Pope Francis to meet victims of war in Congo

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Pope Francis landed in the Democratic Republic of Congo (DRC) on Tuesday for a visit that will highlight the human cost of decades of conflict in the vast central African country. The country is rich in minerals but millions are displaced and live in poverty.

Francis is the first pope to visit Congo since John Paul II in 1985 when it was still known as Zaire. About half of Congo’s population of 90 million are Roman Catholics.

The 86-year-old pope, who struggles to walk due to a chronic knee ailment, was lowered from the plane, then pushed in a wheelchair onto the red carpet leading to the terminal. Congolese Prime Minister Jean-Michel Sama Lukonde greeted him, then accompanied him as he was wheeled inside.

“For me, it’s the first time I’m seeing him other than on television. It’s a moment of joy,” says Alain Difima, a Catholic priest who spent hours waiting for the pope’s arrival at the airport.

Along Boulevard Lumumba, the long artery that leads from the airport into Kinshasa through some of the poorest neighbourhoods, enthusiastic crowds chanted as they waited to watch the pope go by.

After a formal welcome ceremony at the presidential palace and a meeting with President Felix Tshisekedi, the pontiff will give a speech to authorities, diplomats, and representatives of civil society.

On Wednesday, he will celebrate Mass and meet victims of violence from the eastern part of the country, which is blighted by recurring fighting between rebels from the M23 group and government troops.

“I wanted to go to Goma but we can’t because of the war,” the pope told reporters during his flight, referring to a city in eastern Congo that he had originally planned to visit before that stop was scrapped because of fighting in the region.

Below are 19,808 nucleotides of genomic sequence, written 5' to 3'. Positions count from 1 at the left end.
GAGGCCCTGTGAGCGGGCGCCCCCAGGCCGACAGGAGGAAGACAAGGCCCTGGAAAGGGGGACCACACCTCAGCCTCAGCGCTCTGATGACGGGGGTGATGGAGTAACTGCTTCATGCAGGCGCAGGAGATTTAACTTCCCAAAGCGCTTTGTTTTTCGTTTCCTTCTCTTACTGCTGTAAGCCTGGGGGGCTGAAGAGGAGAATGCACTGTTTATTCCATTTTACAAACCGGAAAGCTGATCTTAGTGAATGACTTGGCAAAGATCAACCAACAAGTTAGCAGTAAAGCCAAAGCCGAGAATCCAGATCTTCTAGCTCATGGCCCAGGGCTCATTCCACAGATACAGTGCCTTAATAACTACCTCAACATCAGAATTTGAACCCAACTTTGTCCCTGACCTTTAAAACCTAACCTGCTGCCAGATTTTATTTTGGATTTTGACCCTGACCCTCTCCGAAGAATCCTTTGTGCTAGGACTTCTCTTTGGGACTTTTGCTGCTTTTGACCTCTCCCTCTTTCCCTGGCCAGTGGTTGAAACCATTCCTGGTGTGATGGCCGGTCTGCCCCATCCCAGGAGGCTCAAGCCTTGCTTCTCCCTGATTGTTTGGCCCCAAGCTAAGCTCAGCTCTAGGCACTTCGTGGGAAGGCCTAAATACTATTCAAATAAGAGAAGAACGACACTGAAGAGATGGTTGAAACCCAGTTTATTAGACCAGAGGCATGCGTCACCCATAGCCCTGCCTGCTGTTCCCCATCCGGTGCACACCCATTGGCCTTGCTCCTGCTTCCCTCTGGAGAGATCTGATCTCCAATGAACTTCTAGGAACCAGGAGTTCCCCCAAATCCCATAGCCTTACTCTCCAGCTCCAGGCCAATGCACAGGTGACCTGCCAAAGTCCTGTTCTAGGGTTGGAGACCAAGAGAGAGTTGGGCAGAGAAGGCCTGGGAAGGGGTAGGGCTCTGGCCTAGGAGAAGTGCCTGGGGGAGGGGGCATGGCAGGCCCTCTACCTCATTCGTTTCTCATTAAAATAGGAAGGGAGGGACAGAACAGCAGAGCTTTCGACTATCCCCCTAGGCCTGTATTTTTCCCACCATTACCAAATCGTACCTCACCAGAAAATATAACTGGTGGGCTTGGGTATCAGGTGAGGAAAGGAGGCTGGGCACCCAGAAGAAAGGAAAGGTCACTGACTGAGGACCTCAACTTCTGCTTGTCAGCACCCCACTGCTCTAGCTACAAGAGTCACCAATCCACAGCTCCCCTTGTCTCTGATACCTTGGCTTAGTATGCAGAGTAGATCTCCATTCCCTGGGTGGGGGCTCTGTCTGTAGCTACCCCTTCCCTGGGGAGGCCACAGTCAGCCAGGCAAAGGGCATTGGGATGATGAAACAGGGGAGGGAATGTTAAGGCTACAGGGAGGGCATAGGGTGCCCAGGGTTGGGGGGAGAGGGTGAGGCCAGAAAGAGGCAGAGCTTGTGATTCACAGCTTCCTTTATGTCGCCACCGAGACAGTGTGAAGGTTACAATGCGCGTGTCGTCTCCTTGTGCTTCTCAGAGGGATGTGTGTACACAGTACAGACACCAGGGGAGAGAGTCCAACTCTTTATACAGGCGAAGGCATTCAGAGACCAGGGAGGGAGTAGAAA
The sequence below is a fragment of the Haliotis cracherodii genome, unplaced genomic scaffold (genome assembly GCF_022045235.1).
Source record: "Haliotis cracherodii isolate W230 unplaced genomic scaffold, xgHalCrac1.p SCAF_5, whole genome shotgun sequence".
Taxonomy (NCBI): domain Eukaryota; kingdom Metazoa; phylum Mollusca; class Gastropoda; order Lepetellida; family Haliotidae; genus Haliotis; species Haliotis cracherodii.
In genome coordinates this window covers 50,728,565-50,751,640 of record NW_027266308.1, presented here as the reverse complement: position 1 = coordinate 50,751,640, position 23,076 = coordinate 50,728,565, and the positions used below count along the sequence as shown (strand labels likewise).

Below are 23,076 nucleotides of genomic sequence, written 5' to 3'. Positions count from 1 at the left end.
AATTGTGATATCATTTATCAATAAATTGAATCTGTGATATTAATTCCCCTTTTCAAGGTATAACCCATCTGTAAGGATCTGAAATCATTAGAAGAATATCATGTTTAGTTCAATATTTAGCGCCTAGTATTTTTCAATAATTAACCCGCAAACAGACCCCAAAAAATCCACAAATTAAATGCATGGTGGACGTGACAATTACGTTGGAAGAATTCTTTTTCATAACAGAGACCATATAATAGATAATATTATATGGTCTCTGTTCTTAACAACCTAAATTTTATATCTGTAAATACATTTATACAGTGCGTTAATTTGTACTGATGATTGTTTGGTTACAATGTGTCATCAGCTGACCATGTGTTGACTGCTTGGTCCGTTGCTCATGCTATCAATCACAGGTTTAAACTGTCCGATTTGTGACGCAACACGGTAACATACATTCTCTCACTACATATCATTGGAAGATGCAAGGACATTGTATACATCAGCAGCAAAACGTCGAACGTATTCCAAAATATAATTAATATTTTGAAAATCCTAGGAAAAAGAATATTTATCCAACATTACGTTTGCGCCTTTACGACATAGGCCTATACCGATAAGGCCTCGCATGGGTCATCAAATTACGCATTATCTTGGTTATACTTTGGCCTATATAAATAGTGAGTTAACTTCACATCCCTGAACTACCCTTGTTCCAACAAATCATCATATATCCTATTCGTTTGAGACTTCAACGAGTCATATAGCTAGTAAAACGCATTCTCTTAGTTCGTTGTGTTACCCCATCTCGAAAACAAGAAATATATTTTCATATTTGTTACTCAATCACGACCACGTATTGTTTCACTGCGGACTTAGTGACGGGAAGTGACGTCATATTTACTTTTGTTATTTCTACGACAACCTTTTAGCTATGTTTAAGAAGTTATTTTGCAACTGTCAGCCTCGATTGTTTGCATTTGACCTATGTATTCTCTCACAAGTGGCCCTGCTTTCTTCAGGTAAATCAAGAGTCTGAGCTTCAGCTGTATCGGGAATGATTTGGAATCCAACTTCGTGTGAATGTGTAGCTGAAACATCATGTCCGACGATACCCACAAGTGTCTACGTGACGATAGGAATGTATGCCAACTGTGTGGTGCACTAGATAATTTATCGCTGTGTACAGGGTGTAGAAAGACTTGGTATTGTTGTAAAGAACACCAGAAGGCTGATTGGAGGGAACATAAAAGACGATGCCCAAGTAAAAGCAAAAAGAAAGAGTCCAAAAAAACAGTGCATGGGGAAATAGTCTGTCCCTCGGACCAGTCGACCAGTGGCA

Congo has some of the world’s richest deposits of diamonds, gold, copper, cobalt, tin, tantalum, and lithium, but its abundant mineral resources have stoked conflict between militias, government troops, and foreign invaders. Mining has also been linked to the inhumane exploitation of workers and environmental degradation.

Eastern Congo has also been plagued by violence connected to the long and complex fallout from the 1994 genocide in neighbouring Rwanda.

An estimated 5.7 million people are internally displaced in Congo and 26 million face severe hunger, largely because of the impact of armed conflict, according to the United Nations.

The Catholic Church plays a crucial role in running schools and health facilities in the country, as well as promoting democracy.

First scheduled for last July, the pope’s trip was postponed because he was suffering a flare-up of a chronic knee ailment.

Francis will stay in Kinshasa until Friday morning, when he will fly to South Sudan, another country grappling with conflict and poverty.

He will be accompanied for that leg of his journey by the Archbishop of Canterbury, leader of the global Anglican Communion, and by the Church of Scotland Moderator. The religious leaders have described their joint visit as a “pilgrimage of peace”.